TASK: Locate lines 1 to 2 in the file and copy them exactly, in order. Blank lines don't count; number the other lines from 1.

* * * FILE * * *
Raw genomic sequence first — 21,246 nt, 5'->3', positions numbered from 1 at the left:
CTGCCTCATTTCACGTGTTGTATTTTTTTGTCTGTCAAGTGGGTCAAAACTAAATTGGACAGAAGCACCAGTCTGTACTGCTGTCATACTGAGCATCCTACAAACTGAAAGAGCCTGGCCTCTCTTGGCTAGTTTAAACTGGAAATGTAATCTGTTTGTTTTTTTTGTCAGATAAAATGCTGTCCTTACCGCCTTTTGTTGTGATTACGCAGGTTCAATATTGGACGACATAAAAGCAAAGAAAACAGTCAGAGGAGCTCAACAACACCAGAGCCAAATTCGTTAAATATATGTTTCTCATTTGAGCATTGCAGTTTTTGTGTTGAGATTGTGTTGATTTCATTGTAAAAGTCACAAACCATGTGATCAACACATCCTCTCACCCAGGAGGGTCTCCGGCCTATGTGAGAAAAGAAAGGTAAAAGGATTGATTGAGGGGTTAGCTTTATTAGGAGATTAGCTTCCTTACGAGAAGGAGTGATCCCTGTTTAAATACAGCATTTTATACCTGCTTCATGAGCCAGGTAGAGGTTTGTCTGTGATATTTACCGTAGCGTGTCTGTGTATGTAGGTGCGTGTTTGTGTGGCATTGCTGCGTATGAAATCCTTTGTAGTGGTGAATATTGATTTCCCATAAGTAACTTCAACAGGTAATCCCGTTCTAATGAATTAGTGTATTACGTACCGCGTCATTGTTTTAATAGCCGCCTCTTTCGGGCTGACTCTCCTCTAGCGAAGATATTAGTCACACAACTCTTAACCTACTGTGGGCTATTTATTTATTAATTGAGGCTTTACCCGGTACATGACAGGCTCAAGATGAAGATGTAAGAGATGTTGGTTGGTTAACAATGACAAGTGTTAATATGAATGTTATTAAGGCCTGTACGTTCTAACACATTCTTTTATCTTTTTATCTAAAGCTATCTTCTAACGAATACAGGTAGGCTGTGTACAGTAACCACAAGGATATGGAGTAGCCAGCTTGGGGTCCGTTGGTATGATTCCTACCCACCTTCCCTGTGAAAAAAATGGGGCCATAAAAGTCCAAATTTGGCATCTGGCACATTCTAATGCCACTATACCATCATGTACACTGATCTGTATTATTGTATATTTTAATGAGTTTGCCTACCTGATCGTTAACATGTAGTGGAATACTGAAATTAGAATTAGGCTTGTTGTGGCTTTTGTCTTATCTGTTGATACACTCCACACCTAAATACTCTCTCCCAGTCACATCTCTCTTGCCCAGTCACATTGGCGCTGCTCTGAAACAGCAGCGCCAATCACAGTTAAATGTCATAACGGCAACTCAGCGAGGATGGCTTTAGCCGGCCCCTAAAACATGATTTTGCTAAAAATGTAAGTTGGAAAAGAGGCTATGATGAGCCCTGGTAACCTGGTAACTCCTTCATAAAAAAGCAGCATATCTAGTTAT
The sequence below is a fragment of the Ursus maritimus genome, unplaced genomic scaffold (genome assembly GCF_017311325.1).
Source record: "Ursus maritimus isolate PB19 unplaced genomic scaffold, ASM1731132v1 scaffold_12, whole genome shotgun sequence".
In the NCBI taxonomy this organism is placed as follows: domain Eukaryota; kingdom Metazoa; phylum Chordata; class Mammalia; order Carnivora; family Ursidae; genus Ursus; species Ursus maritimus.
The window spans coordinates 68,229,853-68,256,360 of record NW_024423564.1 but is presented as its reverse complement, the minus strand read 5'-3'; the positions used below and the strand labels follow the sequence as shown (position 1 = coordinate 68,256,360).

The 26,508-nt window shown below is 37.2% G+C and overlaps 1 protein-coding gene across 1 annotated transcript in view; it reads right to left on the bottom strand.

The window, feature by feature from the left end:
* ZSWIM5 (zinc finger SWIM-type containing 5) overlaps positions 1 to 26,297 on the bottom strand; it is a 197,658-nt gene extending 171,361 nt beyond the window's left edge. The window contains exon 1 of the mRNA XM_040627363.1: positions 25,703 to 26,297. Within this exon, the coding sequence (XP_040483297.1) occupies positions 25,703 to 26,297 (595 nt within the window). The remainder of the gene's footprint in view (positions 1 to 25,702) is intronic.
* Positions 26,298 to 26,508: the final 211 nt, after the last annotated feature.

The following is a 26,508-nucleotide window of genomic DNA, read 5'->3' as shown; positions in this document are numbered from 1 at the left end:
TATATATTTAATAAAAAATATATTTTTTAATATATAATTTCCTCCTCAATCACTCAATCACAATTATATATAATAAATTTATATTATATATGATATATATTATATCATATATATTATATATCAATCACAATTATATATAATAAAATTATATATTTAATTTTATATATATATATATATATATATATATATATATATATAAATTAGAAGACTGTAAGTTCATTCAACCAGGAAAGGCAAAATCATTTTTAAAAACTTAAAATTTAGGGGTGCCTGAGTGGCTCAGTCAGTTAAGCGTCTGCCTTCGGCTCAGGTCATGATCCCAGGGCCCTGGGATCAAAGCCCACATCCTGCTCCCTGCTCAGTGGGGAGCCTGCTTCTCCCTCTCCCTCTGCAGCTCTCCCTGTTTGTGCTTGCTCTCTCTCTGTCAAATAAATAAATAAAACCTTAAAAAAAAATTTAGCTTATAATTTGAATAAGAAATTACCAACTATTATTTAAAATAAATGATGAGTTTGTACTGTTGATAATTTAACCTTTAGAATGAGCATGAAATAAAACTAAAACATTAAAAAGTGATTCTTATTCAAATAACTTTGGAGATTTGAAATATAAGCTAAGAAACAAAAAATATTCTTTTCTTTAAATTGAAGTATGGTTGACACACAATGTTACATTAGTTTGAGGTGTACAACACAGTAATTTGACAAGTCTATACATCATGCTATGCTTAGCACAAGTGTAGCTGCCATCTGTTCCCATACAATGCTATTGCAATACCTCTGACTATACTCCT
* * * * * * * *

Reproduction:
Raw genomic sequence first — 21,246 nt, 5'->3', positions numbered from 1 at the left:
CTGCCTCATTTCACGTGTTGTATTTTTTTGTCTGTCAAGTGGGTCAAAACTAAATTGGACAGAAGCACCAGTCTGTACTGCTGTCATACTGAGCATCCTACAAACTGAAAGAGCCTGGCCTCTCTTGGCTAGTTTAAACTGGAAATGTAATCTGTTTGTTTTTTTTGTCAGATAAAATGCTGTCCTTACCGCCTTTTGTTGTGATTACGCAGGTTCAATATTGGACGACATAAAAGCAAAGAAAACAGTCAGAGGAGCTCAACAACACCAGAGCCAAATTCGTTAAATATATGTTTCTCATTTGAGCATTGCAGTTTTTGTGTTGAGATTGTGTTGATTTCATTGTAAAAGTCACAAACCATGTGATCAACACATCCTCTCACCCAGGAGGGTCTCCGGCCTATGTGAGAAAAGAAAGGTAAAAGGATTGATTGAGGGGTTAGCTTTATTAGGAGATTAGCTTCCTTACGAGAAGGAGTGATCCCTGTTTAAATACAGCATTTTATACCTGCTTCATGAGCCAGGTAGAGGTTTGTCTGTGATATTTACCGTAGCGTGTCTGTGTATGTAGGTGCGTGTTTGTGTGGCATTGCTGCGTATGAAATCCTTTGTAGTGGTGAATATTGATTTCCCATAAGTAACTTCAACAGGTAATCCCGTTCTAATGAATTAGTGTATTACGTACCGCGTCATTGTTTTAATAGCCGCCTCTTTCGGGCTGACTCTCCTCTAGCGAAGATATTAGTCACACAACTCTTAACCTACTGTGGGCTATTTATTTATTAATTGAGGCTTTACCCGGTACATGACAGGCTCAAGATGAAGATGTAAGAGATGTTGGTTGGTTAACAATGACAAGTGTTAATATGAATGTTATTAAGGCCTGTACGTTCTAACACATTCTTTTATCTTTTTATCTAAAGCTATCTTCTAACGAATACAGGTAGGCTGTGTACAGTAACCACAAGGATATGGAGTAGCCAGCTTGGGGTCCGTTGGTATGATTCCTACCCACCTTCCCTGTGAAAAAAATGGGGCCATAAAAGTCCAAATTTGGCATCTGGCACATTCTAATGCCACTATACCATCATGTACACTGATCTGTATTATTGTATATTTTAATGAGTTTGCCTACCTGATCGTTAACATGTAGTGGAATACTGAAATTAGAATTAGGCTTGTTGTGGCTTTTGTCTTATCTGTTGATACACTCCACACCTAAATACTCTCTCCCAGTCACATCTCTCTTGCCCAGTCACATTGGCGCTGCTCTGAAACAGCAGCGCCAATCACAGTTAAATGTCATAACGGCAACTCAGCGAGGATGGCTTTAGCCGGCCCCTAAAACATGATTTTGCTAAAAATGTAAGTTGGAAAAGAGGCTATGATGAGCCCTGGTAACCTGGTAACTCCTTCATAAAAAAGCAGCATATCTAGTTAT